Montreal June 6 to 27, 2009
Crack cocaine is the classic drug of addiction nightmares: it gets you high for five or ten minutes, and then haunts you for the rest of your life. The most addictive form of any drug, crack turns most of its users into dependents, the majority of whom spend their lives chasing the memory of that first high – a blissful, dopamine-induced euphoria whose original intensity will forever elude them. Sadly, most addicts take crack to dull memories of painful or traumatic experiences, exchanging one set of miseries for another. In the words of Rose, a longterm addict now living on the streets, “I call crack cocaine the Devil, and I married him.”1
Much time and public money is spent trying to make downtown Ottawa into a flower-filled historic site free of vagrants and drug addicts. Despite various programs and crackdowns, street people continue to live there and take part in the urban community. Since 2007, photographer Tony Fouhse has been visiting a particular street corner in Ottawa’s Lowertown, a kind of micro-version of Vancouver’s East Hastings. Made up largely of crack addicts, the community that congregates there is not hidden, and its proximity to the fashionable Byward Market makes it easy to wander into unawares. In this part of the city, at any time of the day, it feels like Ottawa has been turned upside-down.
Fouhse’s project USER began here, at the invitation of Archie, a local addict who randomly asked, “Are you looking for a subject?” Recently on display at iPs Gallery in Montreal in an exhibition curated by Penny Cousineau-Levine and Zoe Casino, this ongoing photographic collaboration with Lowertown crack addicts is currently made up of two separate bodies of work. The first and earlier of these, USER: Night (2007), consists of a series of striking portraits shot at dusk with a medium-format camera. The aestheticism of these portraits, infused with references to the history of painting – and to mannerism in particular – unleashed a storm of controversy when they were first exhibited in Ottawa. Several viewers accused Fouhse of exploiting the addicts for his own narrow purposes, feeding their addiction in order to realize a selfish artistic vision. In actuality, the portraits developed out of an ongoing relationship with the addicts. The assumption that they did not actively participate in the construction of these images – that they are not capable of this or any other form of self-determination – is far more dehumanizing than are exploitative photographs. As Fouhse notes in his artist’s statement, “Some have said I’m collaborating with the enemy. They say that the addicts on that corner should be swept away. Of course, where they’ll go, how they’ll be treated is left unsaid.”2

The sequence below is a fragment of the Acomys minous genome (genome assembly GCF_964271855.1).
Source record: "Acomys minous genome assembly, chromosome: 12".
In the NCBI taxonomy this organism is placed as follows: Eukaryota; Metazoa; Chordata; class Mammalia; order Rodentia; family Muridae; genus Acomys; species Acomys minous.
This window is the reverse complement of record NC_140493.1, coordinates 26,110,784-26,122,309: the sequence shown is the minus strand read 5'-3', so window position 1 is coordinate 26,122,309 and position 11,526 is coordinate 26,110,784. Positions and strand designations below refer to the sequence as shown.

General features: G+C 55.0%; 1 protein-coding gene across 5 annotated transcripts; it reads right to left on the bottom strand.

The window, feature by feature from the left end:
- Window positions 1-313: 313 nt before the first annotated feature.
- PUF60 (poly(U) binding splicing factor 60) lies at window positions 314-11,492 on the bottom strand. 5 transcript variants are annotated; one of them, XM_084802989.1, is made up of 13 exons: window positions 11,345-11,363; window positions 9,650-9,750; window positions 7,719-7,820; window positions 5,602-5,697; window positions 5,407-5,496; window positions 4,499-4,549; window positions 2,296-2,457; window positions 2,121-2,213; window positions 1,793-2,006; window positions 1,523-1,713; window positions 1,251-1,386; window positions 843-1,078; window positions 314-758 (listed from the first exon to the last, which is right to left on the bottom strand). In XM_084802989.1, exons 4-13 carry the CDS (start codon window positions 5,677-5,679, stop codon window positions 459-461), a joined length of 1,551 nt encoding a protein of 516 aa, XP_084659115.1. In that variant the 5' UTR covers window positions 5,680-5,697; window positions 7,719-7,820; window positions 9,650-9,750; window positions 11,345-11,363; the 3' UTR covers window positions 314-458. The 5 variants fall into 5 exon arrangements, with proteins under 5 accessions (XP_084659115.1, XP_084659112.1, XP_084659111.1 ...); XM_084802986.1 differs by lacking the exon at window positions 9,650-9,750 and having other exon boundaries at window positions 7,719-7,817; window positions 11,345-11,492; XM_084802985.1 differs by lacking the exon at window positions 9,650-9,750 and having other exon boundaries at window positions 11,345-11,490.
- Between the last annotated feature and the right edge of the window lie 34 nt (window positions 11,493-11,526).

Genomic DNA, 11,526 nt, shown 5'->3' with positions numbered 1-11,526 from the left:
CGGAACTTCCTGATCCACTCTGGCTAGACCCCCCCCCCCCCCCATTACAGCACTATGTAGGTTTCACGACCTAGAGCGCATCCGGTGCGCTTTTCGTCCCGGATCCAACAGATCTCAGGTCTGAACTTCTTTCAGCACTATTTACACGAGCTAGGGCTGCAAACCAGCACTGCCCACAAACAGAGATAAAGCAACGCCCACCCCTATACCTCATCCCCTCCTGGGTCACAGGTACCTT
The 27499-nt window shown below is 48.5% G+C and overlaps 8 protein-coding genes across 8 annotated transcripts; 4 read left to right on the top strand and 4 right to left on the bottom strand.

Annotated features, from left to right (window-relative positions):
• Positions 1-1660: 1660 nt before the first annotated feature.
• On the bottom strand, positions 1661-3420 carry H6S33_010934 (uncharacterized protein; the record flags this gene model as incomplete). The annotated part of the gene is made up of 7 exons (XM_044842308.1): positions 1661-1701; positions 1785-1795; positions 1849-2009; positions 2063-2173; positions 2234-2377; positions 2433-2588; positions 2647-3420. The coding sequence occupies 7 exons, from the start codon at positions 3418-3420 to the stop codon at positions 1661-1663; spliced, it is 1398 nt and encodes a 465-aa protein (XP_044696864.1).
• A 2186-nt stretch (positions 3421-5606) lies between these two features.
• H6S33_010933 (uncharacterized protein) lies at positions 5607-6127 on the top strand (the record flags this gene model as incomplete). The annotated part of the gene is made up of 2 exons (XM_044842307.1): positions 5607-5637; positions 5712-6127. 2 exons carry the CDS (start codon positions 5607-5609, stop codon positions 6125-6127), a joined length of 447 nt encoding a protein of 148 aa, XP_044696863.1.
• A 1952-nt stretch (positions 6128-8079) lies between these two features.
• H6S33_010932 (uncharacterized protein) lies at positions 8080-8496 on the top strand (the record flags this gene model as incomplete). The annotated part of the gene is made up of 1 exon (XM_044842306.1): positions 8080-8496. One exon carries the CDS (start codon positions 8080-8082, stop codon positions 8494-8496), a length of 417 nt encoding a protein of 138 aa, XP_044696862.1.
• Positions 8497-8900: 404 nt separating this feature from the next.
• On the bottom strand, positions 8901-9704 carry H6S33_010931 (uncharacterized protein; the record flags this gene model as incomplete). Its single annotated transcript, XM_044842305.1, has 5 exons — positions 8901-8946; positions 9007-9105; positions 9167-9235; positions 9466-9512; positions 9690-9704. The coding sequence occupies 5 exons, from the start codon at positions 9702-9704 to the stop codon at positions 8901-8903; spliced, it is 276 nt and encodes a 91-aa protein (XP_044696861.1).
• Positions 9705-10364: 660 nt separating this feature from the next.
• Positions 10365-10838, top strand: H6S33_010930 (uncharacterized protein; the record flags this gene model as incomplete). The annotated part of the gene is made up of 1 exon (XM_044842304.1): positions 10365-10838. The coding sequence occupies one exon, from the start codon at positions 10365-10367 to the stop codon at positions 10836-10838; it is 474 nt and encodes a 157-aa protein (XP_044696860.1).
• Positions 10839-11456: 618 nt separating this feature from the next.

In his more recent series of portraits from the corner, USER: Women (2009), Fouhse has chosen to focus exclusively on female addicts. These tightly composed headshots, all of which were taken with a large-format camera, are some of his most successful photographs to date, offering a more serious and soulful consideration of his subjects. Apart from the information given in the title of each portrait, there is very little to suggest that these women are crack addicts. This is, of course, the point of the project: to identify users not as just addicts, but as valuable, interesting, and creative human beings with a past – and with a future, no matter how bleak or marginal we may choose to imagine it.
It is interesting to note that although the portraits in USER: Women are just as con- structed as Fouhse’s previous night series, they have elicited a slightly less polemical response. One may speculate that this is because the headshots are more in line with a documentary aesthetic that viewers feel comfortable with. It may be because they assume, incorrectly, that the women are not participating in the composition of the photos, and that this is somehow more ethical. (Ironically, the media have trained us to equate lack of agency by the subject with ethical conduct by the photographer.) There is also a certain feminist perspective from which it might be observed that the public finds images of vulnerable, addicted women more acceptable. In this context, it will be interesting to see the reaction to the next series in USER, which will focus only on male addicts.
Emily Falvey is a Montreal-based independent curator and art critic. She was Curator of Contemporary Art at the Ottawa Art Gallery from 2004 to 2008. In 2006 she received the Curatorial Writing Award (Contemporary Essay) from the Ontario Association of Art Galleries.